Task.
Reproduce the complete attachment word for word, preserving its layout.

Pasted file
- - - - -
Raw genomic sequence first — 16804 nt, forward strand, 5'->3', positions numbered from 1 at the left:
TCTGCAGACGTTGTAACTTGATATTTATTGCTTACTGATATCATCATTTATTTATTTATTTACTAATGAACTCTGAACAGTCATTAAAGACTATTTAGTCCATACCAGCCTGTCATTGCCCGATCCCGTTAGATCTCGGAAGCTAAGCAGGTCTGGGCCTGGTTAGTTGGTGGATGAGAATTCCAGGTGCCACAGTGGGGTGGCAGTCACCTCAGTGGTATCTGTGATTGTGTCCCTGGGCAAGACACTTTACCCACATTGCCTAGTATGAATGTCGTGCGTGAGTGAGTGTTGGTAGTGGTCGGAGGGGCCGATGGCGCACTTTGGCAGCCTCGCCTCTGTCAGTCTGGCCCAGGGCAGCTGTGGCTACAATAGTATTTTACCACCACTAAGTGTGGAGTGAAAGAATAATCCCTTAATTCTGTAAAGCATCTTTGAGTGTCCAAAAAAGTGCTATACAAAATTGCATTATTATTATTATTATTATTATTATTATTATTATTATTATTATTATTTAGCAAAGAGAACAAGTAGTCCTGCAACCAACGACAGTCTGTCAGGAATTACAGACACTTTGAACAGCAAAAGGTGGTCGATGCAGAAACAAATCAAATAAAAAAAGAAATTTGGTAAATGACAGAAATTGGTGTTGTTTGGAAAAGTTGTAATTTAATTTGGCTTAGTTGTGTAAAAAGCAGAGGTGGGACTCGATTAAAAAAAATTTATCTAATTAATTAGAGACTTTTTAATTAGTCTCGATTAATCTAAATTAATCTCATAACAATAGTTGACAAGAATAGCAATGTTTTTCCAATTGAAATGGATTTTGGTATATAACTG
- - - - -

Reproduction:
Raw genomic sequence first — 16804 nt, forward strand, 5'->3', positions numbered from 1 at the left:
TCTGCAGACGTTGTAACTTGATATTTATTGCTTACTGATATCATCATTTATTTATTTATTTACTAATGAACTCTGAACAGTCATTAAAGACTATTTAGTCCATACCAGCCTGTCATTGCCCGATCCCGTTAGATCTCGGAAGCTAAGCAGGTCTGGGCCTGGTTAGTTGGTGGATGAGAATTCCAGGTGCCACAGTGGGGTGGCAGTCACCTCAGTGGTATCTGTGATTGTGTCCCTGGGCAAGACACTTTACCCACATTGCCTAGTATGAATGTCGTGCGTGAGTGAGTGTTGGTAGTGGTCGGAGGGGCCGATGGCGCACTTTGGCAGCCTCGCCTCTGTCAGTCTGGCCCAGGGCAGCTGTGGCTACAATAGTATTTTACCACCACTAAGTGTGGAGTGAAAGAATAATCCCTTAATTCTGTAAAGCATCTTTGAGTGTCCAAAAAAGTGCTATACAAAATTGCATTATTATTATTATTATTATTATTATTATTATTATTATTATTATTATTTAGCAAAGAGAACAAGTAGTCCTGCAACCAACGACAGTCTGTCAGGAATTACAGACACTTTGAACAGCAAAAGGTGGTCGATGCAGAAACAAATCAAATAAAAAAAGAAATTTGGTAAATGACAGAAATTGGTGTTGTTTGGAAAAGTTGTAATTTAATTTGGCTTAGTTGTGTAAAAAGCAGAGGTGGGACTCGATTAAAAAAAATTTATCTAATTAATTAGAGACTTTTTAATTAGTCTCGATTAATCTAAATTAATCTCATAACAATAGTTGACAAGAATAGCAATGTTTTTCCAATTGAAATGGATTTTGGTATATAACTG